The first generation of windmills did not rotate to follow the breeze. Belts were used to step up the speed and turn the alternators. The power was used to recharge the batteries.

The tiny amounts of electricity forced people to set priorities. CPAP machines, clocks and two-way radios do not take much power. LED lights, and computers with small screens (smart phones, for example) used only a little bit more.

Using electricity for resistance heating was a non-starter as were most electric motor applications. In some cases the mechanical “motor” applications did not require constant power. In those cases, users experimented with bypassing electricity and powering the device directly from the windmill. Examples included grinding grain.

As difficult as Duckworth’s situation was, those in the city were far worse off. At least Duckworth could use a pick-ax and shovel to dig a trench to drain his septic tank overflow way from his house.

The food distribution centers in the cities manfully switched from passing out foods and reconfigured as soup kitchens. Instead of having one third of the population showing up on any given day, the kitchens were now serving the entire population three times a day.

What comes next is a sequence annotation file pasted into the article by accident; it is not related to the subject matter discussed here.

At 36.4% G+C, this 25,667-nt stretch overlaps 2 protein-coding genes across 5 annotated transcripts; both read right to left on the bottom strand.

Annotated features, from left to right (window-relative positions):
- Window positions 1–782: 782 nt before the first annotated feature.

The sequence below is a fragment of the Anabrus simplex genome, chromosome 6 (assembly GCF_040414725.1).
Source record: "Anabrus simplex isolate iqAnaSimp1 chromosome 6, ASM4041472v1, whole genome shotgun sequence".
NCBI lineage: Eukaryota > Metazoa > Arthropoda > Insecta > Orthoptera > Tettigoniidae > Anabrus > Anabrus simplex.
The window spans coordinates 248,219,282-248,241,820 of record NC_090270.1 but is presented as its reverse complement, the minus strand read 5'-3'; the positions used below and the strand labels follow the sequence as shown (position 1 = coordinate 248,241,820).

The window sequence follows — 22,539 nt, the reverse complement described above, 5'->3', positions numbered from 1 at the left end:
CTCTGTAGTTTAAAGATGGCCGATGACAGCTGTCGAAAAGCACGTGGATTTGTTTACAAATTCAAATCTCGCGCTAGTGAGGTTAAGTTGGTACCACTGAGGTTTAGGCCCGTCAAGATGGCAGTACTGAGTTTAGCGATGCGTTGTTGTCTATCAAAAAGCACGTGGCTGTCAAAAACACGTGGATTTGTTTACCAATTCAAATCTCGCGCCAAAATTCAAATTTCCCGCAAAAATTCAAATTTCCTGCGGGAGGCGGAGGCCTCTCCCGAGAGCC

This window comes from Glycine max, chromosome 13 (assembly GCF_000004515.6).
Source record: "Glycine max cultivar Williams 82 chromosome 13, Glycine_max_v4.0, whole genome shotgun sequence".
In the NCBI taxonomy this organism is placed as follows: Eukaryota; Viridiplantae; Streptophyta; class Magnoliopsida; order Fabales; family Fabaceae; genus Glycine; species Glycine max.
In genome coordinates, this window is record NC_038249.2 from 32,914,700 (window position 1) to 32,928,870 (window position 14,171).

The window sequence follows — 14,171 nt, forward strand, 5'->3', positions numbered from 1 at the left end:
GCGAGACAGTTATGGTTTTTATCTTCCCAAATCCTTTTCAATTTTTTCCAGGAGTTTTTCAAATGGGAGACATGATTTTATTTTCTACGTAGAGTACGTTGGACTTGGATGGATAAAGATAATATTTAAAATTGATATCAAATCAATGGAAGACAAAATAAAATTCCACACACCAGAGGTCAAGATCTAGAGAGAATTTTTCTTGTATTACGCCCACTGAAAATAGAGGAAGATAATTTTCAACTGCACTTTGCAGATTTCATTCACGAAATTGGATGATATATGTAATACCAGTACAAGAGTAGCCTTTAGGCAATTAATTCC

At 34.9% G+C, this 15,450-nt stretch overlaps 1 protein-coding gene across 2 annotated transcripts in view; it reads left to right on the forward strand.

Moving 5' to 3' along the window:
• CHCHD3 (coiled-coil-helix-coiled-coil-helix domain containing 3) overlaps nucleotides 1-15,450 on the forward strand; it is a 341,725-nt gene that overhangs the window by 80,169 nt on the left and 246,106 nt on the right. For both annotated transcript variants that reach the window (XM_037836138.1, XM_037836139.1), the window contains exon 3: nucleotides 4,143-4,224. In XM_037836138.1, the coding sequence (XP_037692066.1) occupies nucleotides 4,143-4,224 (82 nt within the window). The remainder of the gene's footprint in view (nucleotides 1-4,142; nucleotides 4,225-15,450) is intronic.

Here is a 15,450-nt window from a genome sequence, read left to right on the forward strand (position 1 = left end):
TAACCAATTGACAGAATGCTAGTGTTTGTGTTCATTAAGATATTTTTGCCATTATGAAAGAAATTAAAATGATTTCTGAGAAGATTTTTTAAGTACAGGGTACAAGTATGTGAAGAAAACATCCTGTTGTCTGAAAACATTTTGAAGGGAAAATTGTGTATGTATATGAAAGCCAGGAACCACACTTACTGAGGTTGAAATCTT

Water bottles were handed out wholesale. As inconceivable as it seems, some people tried to use the water, a half liter at a time, to flush the toilets.

The sewage situation in the cities was dire. Lift pumps stopped functioning.

The most common form of multi-family dwelling was the two-and-a-half story townhouse. The other half-story was a sub-grade first floor, thereby avoiding the code that mandated expensive automated fire suppression systems.

The sub-grade floors started with raw sewage. Once the spring thaws came many of the units would have four feet of raw sewage in their lowest floor and it would be flowing out over the threshold of their door.

Most of the storm drains had been separated from the sewage drains but a few connections had been missed. Without the lift stations to carry the storm water over the levees, the storm water crossed over into the sewage lines at the remaining connections and backed it up into basements everywhere.

By all reasonably medical metrics, modern US cities reverted to the status of medieval cities in three months.



  1. Anybody that stays in a 'city' when the power starts going from brownout to blackout is nuts...

  2. Three months? Feeling optimistic?

  3. Cities in these conditions are simply death traps.